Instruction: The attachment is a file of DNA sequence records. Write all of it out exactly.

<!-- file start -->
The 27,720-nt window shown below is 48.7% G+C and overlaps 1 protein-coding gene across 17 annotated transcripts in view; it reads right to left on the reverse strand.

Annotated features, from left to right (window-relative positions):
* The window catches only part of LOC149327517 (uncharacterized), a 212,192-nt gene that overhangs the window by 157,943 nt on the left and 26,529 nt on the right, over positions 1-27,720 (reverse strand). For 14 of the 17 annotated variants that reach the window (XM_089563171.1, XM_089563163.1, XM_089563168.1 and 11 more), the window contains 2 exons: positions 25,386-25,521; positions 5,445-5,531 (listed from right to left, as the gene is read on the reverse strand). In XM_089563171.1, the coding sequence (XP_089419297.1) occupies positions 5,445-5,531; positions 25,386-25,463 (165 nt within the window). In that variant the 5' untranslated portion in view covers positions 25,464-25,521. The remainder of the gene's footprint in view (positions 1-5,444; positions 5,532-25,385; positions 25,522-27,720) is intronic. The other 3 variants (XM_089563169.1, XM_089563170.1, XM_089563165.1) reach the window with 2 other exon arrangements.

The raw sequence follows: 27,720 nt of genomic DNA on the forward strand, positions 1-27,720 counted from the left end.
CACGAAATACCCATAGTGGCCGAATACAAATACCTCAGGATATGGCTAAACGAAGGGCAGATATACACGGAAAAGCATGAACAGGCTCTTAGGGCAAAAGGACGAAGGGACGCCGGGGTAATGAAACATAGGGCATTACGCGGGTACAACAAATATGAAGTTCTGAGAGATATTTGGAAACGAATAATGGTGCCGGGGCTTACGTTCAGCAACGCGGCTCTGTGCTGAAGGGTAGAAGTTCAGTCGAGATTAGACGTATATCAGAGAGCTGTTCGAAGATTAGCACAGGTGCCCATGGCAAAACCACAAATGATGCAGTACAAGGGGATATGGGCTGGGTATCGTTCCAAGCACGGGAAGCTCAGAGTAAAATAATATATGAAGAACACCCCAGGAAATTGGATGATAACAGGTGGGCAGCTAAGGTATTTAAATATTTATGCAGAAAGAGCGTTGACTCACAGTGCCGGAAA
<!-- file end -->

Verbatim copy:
The 27,720-nt window shown below is 48.7% G+C and overlaps 1 protein-coding gene across 17 annotated transcripts in view; it reads right to left on the reverse strand.

Annotated features, from left to right (window-relative positions):
* The window catches only part of LOC149327517 (uncharacterized), a 212,192-nt gene that overhangs the window by 157,943 nt on the left and 26,529 nt on the right, over positions 1-27,720 (reverse strand). For 14 of the 17 annotated variants that reach the window (XM_089563171.1, XM_089563163.1, XM_089563168.1 and 11 more), the window contains 2 exons: positions 25,386-25,521; positions 5,445-5,531 (listed from right to left, as the gene is read on the reverse strand). In XM_089563171.1, the coding sequence (XP_089419297.1) occupies positions 5,445-5,531; positions 25,386-25,463 (165 nt within the window). In that variant the 5' untranslated portion in view covers positions 25,464-25,521. The remainder of the gene's footprint in view (positions 1-5,444; positions 5,532-25,385; positions 25,522-27,720) is intronic. The other 3 variants (XM_089563169.1, XM_089563170.1, XM_089563165.1) reach the window with 2 other exon arrangements.

The raw sequence follows: 27,720 nt of genomic DNA on the forward strand, positions 1-27,720 counted from the left end.
CACGAAATACCCATAGTGGCCGAATACAAATACCTCAGGATATGGCTAAACGAAGGGCAGATATACACGGAAAAGCATGAACAGGCTCTTAGGGCAAAAGGACGAAGGGACGCCGGGGTAATGAAACATAGGGCATTACGCGGGTACAACAAATATGAAGTTCTGAGAGATATTTGGAAACGAATAATGGTGCCGGGGCTTACGTTCAGCAACGCGGCTCTGTGCTGAAGGGTAGAAGTTCAGTCGAGATTAGACGTATATCAGAGAGCTGTTCGAAGATTAGCACAGGTGCCCATGGCAAAACCACAAATGATGCAGTACAAGGGGATATGGGCTGGGTATCGTTCCAAGCACGGGAAGCTCAGAGTAAAATAATATATGAAGAACACCCCAGGAAATTGGATGATAACAGGTGGGCAGCTAAGGTATTTAAATATTTATGCAGAAAGAGCGTTGACTCACAGTGCCGGAAA